And when Cilic surged to an 6-3, 6-1 lead, few were surprised. Then trouble arrived in the shape of the first brief shower of the tournament, late on Wednesday afternoon. Pella had got a break in the third set on a slippery damp court before they pulled the plug: Both men would have to come back the next sultry-hot morning.
Pella went on to take that third set, but Cilic quickly got on track—or so it seemed—with an early break in the fourth, 3-1, but the Argentine broke back to level, and then took the tie-break, 7-6(4).
Now the Argentine was serving first, and maintained constant pressure on the big-serving Croat. Cilic stared down two match points in the 10th game but aced twice and held, 5-5. He was soon facing trouble again, and again saved match point, but twice his usually strong forehand let him down, he faced one more break point, and netted his forehand to hand Pella his first trip to the third round of a Major, 7-5.
Pella was frank in his assessment:
“Yesterday the match started so bad for me because he was playing so good, very solid from the baseline with big serves, and I couldn’t do almost nothing.
“So the rain came, and today was very different because I started to feel very good. I closed the set in the third with big serves, with big two games. Then I started to feel better and better. I saw him playing a little bit slower than the day before, so I tried to fight every ball, tried to be close in the score, and that’s it.”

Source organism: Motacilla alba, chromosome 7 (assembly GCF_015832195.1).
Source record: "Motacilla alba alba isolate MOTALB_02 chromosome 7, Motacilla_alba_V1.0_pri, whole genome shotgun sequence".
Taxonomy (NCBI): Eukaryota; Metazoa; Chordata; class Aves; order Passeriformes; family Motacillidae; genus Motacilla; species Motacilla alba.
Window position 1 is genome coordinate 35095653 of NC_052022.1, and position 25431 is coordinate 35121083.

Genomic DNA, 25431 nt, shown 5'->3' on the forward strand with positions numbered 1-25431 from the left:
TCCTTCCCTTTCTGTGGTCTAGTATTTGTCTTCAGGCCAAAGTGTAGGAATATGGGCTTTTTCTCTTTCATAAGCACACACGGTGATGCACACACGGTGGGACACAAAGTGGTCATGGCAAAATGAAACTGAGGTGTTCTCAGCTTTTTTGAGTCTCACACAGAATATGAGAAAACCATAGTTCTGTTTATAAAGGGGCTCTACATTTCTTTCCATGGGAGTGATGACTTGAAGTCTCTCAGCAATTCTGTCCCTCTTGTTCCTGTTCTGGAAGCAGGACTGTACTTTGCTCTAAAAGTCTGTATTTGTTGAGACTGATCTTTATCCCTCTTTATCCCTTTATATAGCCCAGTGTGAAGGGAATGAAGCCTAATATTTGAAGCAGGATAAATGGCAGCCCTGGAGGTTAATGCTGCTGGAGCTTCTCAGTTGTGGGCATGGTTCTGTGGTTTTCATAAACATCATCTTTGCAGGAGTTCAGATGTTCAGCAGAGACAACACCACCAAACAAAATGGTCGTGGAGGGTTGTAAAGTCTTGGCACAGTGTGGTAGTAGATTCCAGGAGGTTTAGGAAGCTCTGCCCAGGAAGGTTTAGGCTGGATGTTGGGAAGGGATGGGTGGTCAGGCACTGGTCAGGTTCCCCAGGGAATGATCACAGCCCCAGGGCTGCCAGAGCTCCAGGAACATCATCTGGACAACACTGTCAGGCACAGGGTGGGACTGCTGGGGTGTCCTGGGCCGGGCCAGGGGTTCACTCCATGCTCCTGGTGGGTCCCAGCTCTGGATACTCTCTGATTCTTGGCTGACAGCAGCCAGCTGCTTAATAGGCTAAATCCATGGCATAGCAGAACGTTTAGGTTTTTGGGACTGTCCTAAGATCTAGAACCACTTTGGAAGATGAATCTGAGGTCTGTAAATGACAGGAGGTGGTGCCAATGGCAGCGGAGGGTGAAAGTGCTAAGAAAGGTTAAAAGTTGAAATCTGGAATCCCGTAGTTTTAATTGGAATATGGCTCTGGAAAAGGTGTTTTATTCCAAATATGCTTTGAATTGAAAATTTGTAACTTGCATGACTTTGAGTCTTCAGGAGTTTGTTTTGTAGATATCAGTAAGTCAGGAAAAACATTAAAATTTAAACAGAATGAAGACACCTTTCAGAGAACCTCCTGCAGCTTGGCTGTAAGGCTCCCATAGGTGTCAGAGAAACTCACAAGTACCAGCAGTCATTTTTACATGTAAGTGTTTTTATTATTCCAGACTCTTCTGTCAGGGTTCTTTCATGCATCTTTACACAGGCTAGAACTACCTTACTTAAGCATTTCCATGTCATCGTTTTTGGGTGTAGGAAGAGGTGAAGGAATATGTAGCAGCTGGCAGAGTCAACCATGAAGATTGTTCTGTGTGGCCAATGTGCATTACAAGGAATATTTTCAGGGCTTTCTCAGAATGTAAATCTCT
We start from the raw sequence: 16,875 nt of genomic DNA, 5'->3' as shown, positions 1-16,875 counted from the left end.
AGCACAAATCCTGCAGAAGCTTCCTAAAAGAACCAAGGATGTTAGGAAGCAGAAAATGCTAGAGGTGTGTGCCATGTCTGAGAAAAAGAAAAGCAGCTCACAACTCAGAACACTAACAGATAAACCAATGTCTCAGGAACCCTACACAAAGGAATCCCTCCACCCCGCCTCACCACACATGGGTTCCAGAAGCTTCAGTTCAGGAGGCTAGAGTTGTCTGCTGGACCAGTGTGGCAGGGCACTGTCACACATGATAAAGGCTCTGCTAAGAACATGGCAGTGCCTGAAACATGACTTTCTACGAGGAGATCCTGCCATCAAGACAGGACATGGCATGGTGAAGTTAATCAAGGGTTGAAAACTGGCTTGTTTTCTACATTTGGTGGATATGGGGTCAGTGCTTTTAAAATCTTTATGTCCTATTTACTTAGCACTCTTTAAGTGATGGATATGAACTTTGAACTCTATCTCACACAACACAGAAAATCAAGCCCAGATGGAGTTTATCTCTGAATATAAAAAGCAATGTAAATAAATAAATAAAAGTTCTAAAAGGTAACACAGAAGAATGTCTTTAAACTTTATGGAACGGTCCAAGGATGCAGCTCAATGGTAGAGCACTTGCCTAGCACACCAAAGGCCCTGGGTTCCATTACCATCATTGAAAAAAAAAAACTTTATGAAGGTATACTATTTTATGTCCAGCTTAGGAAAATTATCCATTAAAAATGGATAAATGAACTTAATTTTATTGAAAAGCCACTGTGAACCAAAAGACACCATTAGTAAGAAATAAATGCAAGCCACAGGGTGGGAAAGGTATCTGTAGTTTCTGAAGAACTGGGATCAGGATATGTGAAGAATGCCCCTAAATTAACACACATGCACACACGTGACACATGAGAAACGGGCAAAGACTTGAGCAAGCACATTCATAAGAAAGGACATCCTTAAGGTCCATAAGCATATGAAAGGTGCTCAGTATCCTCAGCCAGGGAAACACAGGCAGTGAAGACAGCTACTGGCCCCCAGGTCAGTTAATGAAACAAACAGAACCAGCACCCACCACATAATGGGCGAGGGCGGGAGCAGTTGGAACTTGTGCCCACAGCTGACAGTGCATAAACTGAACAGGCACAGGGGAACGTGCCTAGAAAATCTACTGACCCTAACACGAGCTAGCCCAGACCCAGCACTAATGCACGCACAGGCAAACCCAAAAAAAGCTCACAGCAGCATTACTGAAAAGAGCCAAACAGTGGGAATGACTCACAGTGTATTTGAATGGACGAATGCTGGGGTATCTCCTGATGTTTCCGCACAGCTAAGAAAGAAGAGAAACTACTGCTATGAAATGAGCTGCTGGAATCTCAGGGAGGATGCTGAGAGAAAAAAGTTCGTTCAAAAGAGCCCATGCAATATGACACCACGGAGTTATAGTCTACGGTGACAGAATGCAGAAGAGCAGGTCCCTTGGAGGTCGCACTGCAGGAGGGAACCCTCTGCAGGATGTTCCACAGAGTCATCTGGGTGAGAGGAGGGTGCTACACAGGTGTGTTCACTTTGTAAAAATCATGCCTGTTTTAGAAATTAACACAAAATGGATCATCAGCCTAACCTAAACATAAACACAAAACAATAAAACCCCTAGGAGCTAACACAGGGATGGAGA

It sounded easy, but it was not: He played with energy, variety, and determination, and deserved his win in the face of too many errors by Cilic, as the Croat admitted:
“I was just not feeling as comfortable as yesterday with hitting. I was not as accurate. I was just missing some easy balls, giving him a chance to come back. That was playing the part. It was not just the pressure. It was me not executing on the court well.”
Extraordinarily, Pella will now play American world No103 Mackenzie Mcdonald, who will also be playing for the first time in third round of a Major. For this is a segment that has already seen the exit of No28 seed Filip Krajinovic and No17 seed Lucas Pouille, leaving the 171-ranked Dennis Novak also here, though he will play another former Wimbledon finalist, No13 seed Milos Raonic, for a fourth-round place.